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If you go to Oslo these days, you can see six massive butterflies on a warehouse building, “Shed 13” at Tjuvholmen. They are spotlighted and will dominate the night of the capital for at least a month.   The butterflies are signed the British great artist Damien Hirst, and was first presented in connection with the opening exhibition “The Souls” of the newly opened gallery Stolper + Friends.

The gallery Stolper + Friends is owned by the British artist Paul Stolper, the gallerist Hugo Opdal and Magne Furuholmen, former member of the A-ha.

The “Shed 13” at Tjuvholmen is transformed into a giant outdoor scene of entire 1200 square feet.  Furuholmen and co wanted to do something in the Tjuvholmen site resilient and found the answer in the butterflies. They’re over six feet tall and being illuminated they glow in the darkness.

I love the fact that Furuholmen & co gets the art out in the street. This project has become a variant of street artists who employ the city as gallery, and it is great.  People walking bye have the pleasure of experience great art without paying an intuition.

Magne Furuholmen at the Gallery Stolper + Friends. Photo: Øistein Norum Monsen/Dagbladet

Magne Furuholmen at the Gallery Stolper + Friends. Photo: Øistein Norum Monsen/Dagbladet

The Gallery Stolper + Friends houses the rest of the exhibition which includes 68 prints of butterflies and two paintings.  It is like the giant butterflies have left the gallery in a way and attached themselves to the wall. They will light up and be visible in the night.

The fact that Damien Hirst has agreed to do this exhibition is incredible. He is one of the world’s greatest living artists, whatever contrivers he has on his record. Born in Bristol in 1965, Damien Hirst grew up in Leeds and studied at Goldsmiths College, London. Most notable amongst the exhibitions he curated whilst at college was Freeze, in 1988, in which he exhibited his work and that of his contemporaries. The exhibition is widely believed to have been the starting point of the Young British Artists’ careers, and a defining moment in kick-starting cutting edge British contemporary art.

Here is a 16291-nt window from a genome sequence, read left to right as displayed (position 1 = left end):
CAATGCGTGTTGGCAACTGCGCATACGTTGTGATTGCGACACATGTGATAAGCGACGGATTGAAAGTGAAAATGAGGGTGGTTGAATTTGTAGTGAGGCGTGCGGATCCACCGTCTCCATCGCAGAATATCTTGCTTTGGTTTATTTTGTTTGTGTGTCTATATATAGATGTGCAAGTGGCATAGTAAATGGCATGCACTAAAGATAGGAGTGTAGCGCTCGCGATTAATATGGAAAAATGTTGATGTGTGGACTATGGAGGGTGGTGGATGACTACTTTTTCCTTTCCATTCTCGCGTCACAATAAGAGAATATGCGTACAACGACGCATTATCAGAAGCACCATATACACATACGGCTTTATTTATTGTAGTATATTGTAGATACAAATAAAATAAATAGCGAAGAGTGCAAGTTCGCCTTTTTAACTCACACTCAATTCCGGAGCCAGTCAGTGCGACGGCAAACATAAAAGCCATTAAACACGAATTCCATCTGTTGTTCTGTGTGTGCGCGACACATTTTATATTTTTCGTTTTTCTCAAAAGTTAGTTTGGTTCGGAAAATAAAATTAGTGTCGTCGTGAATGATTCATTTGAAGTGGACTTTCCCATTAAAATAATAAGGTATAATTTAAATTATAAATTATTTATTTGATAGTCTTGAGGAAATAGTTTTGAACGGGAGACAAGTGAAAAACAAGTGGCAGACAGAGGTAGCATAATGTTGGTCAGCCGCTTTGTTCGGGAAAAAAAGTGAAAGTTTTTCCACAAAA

Hirst’s body of work confronts the scientific, philosophical and religious aspects of human existence and includes sculpture, painting, drawing and printmaking. Arguably the world’s most famous living artist, he has exhibited widely and was awarded the Turner Prize in 1995 for ‘The Physical Impossibility of Death in the Mind of Someone Living’. In 2004, Hirst collaborated with Sarah Lucas and Angus Fairhurst to exhibit recent works at Tate Britain, under the title In-a-Gadda-da-Vida. In 2006, works from the artist’s murderme collection were exhibited at the Serpentine gallery, London: ‘In the darkest hour there may be light.‘

Hirst’s work can be found in several important collections worldwide, including Tate, London, UK; British Council, UK; MoMA, New York, USA; Hirshorn Museum and Sculpture Garden, Washington DC, USA; National Galleries of Scotland, Edinburgh, UK; Broad Art Foundation; Centraal Museum, Utrecht, Netherlands; Neue Galerie Graz, Austria and State Museum of Berlin, Germany.

And these days, in Oslo, on the walls of a warehouse building at Tjuvholmen.

Magne Furuholmen believes the location is perfect.   “We hope this will create great attention and that the Damien Hirst project will only be the first of several projects with exciting artists from around the world,” he said to the Norwegian newspaper Dagbladet.

I hope so too!